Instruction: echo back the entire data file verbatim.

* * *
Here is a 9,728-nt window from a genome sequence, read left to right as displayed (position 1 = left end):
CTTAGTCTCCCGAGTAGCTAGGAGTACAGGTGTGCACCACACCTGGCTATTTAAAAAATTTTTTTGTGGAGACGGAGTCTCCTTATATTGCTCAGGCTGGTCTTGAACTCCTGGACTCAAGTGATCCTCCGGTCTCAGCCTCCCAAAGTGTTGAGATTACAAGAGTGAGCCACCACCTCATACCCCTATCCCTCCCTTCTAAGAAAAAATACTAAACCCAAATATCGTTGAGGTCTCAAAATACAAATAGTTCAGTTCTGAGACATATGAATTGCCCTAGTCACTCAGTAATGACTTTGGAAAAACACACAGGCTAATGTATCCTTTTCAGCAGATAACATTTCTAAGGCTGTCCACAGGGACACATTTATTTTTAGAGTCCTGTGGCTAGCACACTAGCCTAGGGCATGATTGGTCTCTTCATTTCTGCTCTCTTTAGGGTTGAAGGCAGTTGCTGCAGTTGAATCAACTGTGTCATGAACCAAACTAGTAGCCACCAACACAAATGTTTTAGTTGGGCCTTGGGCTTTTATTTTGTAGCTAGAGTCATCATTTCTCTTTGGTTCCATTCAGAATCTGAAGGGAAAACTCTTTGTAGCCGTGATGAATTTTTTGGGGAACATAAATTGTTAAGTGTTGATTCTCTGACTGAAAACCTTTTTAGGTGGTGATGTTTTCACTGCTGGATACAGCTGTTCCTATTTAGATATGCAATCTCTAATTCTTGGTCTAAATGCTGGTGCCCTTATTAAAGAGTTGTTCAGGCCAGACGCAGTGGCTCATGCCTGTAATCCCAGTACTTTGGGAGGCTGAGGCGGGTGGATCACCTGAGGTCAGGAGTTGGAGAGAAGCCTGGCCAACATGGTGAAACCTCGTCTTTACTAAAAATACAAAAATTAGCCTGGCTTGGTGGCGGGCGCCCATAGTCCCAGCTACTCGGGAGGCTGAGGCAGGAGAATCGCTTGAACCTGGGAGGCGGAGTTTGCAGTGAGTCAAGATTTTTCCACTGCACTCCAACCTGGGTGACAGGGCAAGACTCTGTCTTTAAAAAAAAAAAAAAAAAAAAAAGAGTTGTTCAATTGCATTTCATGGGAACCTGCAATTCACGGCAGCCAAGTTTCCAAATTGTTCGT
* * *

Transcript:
Here is a 9,728-nt window from a genome sequence, read left to right as displayed (position 1 = left end):
CTTAGTCTCCCGAGTAGCTAGGAGTACAGGTGTGCACCACACCTGGCTATTTAAAAAATTTTTTTGTGGAGACGGAGTCTCCTTATATTGCTCAGGCTGGTCTTGAACTCCTGGACTCAAGTGATCCTCCGGTCTCAGCCTCCCAAAGTGTTGAGATTACAAGAGTGAGCCACCACCTCATACCCCTATCCCTCCCTTCTAAGAAAAAATACTAAACCCAAATATCGTTGAGGTCTCAAAATACAAATAGTTCAGTTCTGAGACATATGAATTGCCCTAGTCACTCAGTAATGACTTTGGAAAAACACACAGGCTAATGTATCCTTTTCAGCAGATAACATTTCTAAGGCTGTCCACAGGGACACATTTATTTTTAGAGTCCTGTGGCTAGCACACTAGCCTAGGGCATGATTGGTCTCTTCATTTCTGCTCTCTTTAGGGTTGAAGGCAGTTGCTGCAGTTGAATCAACTGTGTCATGAACCAAACTAGTAGCCACCAACACAAATGTTTTAGTTGGGCCTTGGGCTTTTATTTTGTAGCTAGAGTCATCATTTCTCTTTGGTTCCATTCAGAATCTGAAGGGAAAACTCTTTGTAGCCGTGATGAATTTTTTGGGGAACATAAATTGTTAAGTGTTGATTCTCTGACTGAAAACCTTTTTAGGTGGTGATGTTTTCACTGCTGGATACAGCTGTTCCTATTTAGATATGCAATCTCTAATTCTTGGTCTAAATGCTGGTGCCCTTATTAAAGAGTTGTTCAGGCCAGACGCAGTGGCTCATGCCTGTAATCCCAGTACTTTGGGAGGCTGAGGCGGGTGGATCACCTGAGGTCAGGAGTTGGAGAGAAGCCTGGCCAACATGGTGAAACCTCGTCTTTACTAAAAATACAAAAATTAGCCTGGCTTGGTGGCGGGCGCCCATAGTCCCAGCTACTCGGGAGGCTGAGGCAGGAGAATCGCTTGAACCTGGGAGGCGGAGTTTGCAGTGAGTCAAGATTTTTCCACTGCACTCCAACCTGGGTGACAGGGCAAGACTCTGTCTTTAAAAAAAAAAAAAAAAAAAAAAGAGTTGTTCAATTGCATTTCATGGGAACCTGCAATTCACGGCAGCCAAGTTTCCAAATTGTTCGT